"There are multiple flavors of T cells that respond to this virus," says Vijayanand.
The researchers caution that human studies are only correlative and cannot conclude that certain T cell populations are driving disease severity. They do believe some findings warrant a closer look.
For example, the scientists found that hospitalized patients have higher levels of "cytotoxic" TFH cells, which could potentially make an infection worse. Instead of doing their job and helping B cells make antibodies, the cytotoxic TFH cells seen in this study were very similar to cells that have been seen killing B cells in previous studies. The researchers then examined SARS-CoV-2-specific antibody concentrations in patients. Those with dysfunctional TFH cells also had fewer antibodies.
"The TFH cells in hospitalized patients displayed gene signatures that suggest they are dysfunctional and aren't giving the help to B cells that we would expect," says Meckiff.
Overall, the study gives the scientific community a starting place to explore CD4+ T cell responses to SARS-CoV-2, and the work establishes a baseline for comparing responses in people over time or with different disease severities. To support these efforts, the researchers made their data immediately available online, just two months after the project began.
"We had to be quick," says study co-first author Ciro Ramírez-Suástegui, a bioinformatics specialist at LJI. "Having the data available for everyone is essential."
"There's definitely more to explore," adds study co-author Vicente Fajardo, an LJI research technician who spearheaded the bioinformatics analysis alongside Ramírez-Suástegui.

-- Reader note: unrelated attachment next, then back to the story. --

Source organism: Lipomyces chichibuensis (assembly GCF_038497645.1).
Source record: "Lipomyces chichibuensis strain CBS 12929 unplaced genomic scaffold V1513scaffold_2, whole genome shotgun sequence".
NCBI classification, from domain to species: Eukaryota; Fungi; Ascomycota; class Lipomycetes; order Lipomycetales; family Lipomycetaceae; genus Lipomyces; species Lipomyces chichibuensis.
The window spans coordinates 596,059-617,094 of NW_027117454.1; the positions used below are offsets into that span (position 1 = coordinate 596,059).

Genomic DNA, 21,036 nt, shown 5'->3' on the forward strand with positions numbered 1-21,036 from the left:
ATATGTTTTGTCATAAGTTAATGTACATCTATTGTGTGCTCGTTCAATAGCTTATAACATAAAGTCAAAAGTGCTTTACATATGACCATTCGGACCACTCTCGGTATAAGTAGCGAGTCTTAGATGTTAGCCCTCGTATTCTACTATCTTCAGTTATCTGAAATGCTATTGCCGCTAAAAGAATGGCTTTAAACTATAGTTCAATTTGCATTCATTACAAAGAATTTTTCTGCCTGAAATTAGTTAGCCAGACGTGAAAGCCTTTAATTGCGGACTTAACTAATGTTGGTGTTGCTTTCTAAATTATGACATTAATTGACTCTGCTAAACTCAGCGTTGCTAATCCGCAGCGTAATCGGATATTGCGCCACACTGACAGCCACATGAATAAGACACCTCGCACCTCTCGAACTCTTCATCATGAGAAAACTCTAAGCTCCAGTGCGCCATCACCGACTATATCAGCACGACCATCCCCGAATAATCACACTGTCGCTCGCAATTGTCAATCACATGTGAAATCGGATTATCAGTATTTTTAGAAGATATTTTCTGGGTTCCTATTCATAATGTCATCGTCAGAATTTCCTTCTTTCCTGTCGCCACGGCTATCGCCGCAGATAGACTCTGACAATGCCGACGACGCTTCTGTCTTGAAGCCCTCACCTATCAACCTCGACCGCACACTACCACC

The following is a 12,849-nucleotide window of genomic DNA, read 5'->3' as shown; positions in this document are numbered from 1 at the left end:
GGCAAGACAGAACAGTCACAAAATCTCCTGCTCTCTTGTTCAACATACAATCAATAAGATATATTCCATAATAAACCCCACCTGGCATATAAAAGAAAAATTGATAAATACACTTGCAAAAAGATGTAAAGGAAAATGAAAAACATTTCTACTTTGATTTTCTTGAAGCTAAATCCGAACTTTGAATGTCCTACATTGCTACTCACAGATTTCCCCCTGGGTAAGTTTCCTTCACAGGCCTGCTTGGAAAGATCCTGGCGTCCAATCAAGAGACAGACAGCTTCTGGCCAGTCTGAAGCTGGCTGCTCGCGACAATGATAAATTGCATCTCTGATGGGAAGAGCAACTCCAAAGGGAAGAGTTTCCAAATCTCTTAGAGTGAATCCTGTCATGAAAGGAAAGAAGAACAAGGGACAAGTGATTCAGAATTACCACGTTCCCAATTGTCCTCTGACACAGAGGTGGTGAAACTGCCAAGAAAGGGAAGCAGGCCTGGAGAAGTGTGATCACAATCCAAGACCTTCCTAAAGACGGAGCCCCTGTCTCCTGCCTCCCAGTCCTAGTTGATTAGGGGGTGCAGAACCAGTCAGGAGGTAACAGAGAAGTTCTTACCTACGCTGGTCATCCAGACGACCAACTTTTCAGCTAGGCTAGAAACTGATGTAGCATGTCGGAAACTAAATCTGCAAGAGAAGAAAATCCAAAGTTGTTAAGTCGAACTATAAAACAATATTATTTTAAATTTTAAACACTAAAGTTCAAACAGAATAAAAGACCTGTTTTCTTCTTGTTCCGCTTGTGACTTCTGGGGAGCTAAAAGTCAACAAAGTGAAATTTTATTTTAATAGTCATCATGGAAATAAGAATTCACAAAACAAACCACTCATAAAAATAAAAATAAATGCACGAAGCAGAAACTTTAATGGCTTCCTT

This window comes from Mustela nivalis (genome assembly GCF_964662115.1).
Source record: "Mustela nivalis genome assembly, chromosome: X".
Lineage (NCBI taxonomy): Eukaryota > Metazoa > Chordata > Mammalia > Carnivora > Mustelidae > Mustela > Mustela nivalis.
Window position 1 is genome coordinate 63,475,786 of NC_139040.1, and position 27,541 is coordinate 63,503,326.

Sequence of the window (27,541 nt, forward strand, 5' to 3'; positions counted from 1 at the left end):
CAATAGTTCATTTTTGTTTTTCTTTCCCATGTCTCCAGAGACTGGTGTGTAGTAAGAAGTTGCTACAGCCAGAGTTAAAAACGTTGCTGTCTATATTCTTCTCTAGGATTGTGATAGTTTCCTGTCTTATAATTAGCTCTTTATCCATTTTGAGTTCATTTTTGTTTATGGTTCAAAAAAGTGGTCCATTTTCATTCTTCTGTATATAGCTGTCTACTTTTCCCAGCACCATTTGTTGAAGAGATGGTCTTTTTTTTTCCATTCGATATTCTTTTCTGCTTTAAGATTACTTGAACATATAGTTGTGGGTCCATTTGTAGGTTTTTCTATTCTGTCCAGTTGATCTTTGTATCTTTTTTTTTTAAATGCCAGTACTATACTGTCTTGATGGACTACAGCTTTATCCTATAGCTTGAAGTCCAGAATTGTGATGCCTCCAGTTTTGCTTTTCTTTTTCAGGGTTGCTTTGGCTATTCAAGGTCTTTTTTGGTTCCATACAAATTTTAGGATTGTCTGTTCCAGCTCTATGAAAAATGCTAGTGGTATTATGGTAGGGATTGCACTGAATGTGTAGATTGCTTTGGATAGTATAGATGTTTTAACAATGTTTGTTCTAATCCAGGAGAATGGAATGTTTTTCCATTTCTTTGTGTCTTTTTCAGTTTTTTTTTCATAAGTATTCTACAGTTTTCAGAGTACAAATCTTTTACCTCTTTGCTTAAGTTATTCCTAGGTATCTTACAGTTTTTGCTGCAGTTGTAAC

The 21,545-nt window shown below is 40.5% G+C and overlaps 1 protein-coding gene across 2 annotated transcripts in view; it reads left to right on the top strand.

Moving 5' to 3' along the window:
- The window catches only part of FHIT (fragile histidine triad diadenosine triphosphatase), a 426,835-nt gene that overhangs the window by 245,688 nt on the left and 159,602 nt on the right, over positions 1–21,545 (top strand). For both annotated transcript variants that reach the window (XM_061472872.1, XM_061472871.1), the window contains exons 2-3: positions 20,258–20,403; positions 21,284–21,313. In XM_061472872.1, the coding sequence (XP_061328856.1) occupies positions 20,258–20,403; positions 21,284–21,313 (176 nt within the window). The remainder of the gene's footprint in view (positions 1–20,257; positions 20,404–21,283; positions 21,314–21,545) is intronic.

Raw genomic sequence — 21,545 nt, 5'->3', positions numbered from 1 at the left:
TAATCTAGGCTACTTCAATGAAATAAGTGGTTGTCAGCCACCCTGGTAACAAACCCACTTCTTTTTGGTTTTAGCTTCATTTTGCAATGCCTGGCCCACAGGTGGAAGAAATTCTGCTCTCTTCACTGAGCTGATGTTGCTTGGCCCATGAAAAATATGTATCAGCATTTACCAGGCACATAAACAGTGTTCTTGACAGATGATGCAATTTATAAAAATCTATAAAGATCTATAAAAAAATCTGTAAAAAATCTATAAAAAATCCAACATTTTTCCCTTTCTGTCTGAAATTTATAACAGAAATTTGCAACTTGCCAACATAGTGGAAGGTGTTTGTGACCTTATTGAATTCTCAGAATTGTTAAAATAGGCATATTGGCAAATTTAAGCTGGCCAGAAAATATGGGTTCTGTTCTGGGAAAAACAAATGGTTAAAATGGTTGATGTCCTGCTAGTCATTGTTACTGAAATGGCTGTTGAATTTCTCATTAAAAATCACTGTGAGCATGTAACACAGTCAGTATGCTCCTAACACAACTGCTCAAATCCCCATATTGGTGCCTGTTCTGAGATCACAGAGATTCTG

In fact, the data and the research method could be important for more than infectious disease research. Ottensmeier explains that a better understanding of how the body responds to viruses can also guide future research into cancer immunotherapies, which would use the body's own immune system to target and kill cancer cells.
"With this study, we levied our long-standing collaboration for a new human health puzzle," says Ottensmeier. "Going forward, we can extend this understanding of what's going on in the blood in response to new viruses to understanding what goes on in the tissue when our immune system deals with cancer."
Ottensmeier and Vijayanand are working on further analysis of COVID-19 patients and also plan to expand their collaboration with the wider University of Liverpool community.
The study, titled, "Imbalance of regulatory and cytotoxic SARS-CoV-2-reactive CD4+ T cells in COVID-19," was supported the National Institutes of Health (grants U19AI14274, U19AI142742-0S1, U19AI118626, R01HL114093, R35-GM128938, S10RR027366, S10OD025052), the William K. Bowes Jr Foundation, the Whittaker Foundation, the Wessex Clinical Research Network and the National Institute of Health Research UK.
Additional study authors include co-first author Serena J. Chee, Anthony Kusnadi, Hayley Simon, Simon Eschweiler, Alba Grifoni, Emanuela Pelosi, Daniela Weiskopf, Alessandro Sette, Ferhat Ay and Grégory Seumois.
Source: La Jolla Institute for Immunology